The favorites advanced to Sunday’s semifinals in the 200m and 110m hurdles, including 400m indoor world-record holder Michael Norman and Olympian Ameer Webb in the 200m and world-record holder Aries Merritt, Olympian Devon Allen and NCAA champion Grant Holloway in the hurdles.

MORE: Lyles, Norman, green teens at Olympic Trials, now stars at USATF Champs

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U.S. Open changes seeding policy for pregnancies

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Serena Williams will learn Wednesday if she is seeded at Wimbledon, while a top U.S. Open official is already reportedly saying its seeds will be revised if a return from pregnancy comes into play, though not naming Williams specifically.

The U.S. Open, the fourth and final Grand Slam tournament of the year in September, would “revise the seedings if pregnancy is a factor in the current rankings of a player,” USTA president and chairwoman Katrina Adams said, according to The New York Times.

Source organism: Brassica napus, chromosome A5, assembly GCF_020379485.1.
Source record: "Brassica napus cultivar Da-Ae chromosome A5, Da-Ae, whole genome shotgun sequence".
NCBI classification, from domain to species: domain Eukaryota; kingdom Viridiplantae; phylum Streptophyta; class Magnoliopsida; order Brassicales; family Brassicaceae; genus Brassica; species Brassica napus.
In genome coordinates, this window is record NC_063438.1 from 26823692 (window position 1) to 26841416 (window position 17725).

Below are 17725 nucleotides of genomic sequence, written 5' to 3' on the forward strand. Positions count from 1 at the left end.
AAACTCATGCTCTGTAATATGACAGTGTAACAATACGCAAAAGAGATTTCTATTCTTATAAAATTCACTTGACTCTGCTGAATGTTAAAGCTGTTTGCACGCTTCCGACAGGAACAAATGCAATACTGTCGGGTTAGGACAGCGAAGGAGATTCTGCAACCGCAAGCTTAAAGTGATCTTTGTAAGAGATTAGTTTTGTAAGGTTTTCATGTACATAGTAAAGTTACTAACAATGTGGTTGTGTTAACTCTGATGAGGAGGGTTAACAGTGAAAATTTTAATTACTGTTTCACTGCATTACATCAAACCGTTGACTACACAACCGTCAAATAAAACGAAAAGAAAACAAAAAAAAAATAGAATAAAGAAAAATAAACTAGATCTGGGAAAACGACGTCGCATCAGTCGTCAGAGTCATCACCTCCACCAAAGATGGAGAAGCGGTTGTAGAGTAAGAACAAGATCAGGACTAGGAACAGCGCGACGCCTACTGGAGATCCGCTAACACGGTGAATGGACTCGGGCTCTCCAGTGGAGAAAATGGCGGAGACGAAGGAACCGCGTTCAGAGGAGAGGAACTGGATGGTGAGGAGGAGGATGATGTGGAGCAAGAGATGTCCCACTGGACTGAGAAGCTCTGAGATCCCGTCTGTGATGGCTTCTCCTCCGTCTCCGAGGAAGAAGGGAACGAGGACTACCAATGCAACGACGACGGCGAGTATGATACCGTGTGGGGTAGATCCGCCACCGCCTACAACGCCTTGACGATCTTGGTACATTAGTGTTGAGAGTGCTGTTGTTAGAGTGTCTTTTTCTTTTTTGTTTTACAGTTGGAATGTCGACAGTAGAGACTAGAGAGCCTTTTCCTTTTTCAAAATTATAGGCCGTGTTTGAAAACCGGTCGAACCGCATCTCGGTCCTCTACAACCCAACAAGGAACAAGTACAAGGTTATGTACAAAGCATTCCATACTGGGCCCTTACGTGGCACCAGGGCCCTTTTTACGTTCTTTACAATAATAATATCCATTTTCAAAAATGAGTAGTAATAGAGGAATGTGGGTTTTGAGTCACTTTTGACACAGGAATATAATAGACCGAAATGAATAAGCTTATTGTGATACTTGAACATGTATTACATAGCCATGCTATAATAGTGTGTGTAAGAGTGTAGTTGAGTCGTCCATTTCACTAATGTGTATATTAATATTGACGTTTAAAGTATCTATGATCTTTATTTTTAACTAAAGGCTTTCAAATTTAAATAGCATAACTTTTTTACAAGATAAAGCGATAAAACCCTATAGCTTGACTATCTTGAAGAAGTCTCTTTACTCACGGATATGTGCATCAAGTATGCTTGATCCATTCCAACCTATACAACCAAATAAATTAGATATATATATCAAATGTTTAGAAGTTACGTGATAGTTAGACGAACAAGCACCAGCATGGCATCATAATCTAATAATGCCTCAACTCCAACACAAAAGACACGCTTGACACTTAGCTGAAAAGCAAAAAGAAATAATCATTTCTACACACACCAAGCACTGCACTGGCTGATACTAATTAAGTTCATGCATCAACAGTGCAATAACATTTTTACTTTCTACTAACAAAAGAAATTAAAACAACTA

Williams, a 23-time Grand Slam singles champion, was not given one of 32 seeds at the French Open in May, her first Grand Slam since coming back from having daughter Alexis Olympia Ohanian Jron Sept. 1.

Her ranking had fallen to No. 453 due to maternity leave. She could enter the major tournament due to the WTA’s protected ranking rule, but it was up to Grand Slam organizers whether to give her a seed.

Williams reached the semifinals of her last eight U.S. Opens, missing the New York event in 2010 and 2017. She has won it six times. Her current ranking is No. 183.

If Williams neither makes a deep Wimbledon run nor plays plenty of summer hard-court matches, it’s likely the U.S. Open will have to decide whether to give her a seed. It sounds like organizers are prepared to.

“It’s the right thing to do for these mothers that are coming back,” Adams said, according to the report, adding that players should not be “penalized” for starting a family.

Williams reached the fourth round of the French Open in her first Grand Slam since winning the 2017 Australian Open while pregnant (but before the world learned). She withdrew before a round of 16 showdown with Maria Sharapova due to a pectoral muscle injury and has not played in a tournament since.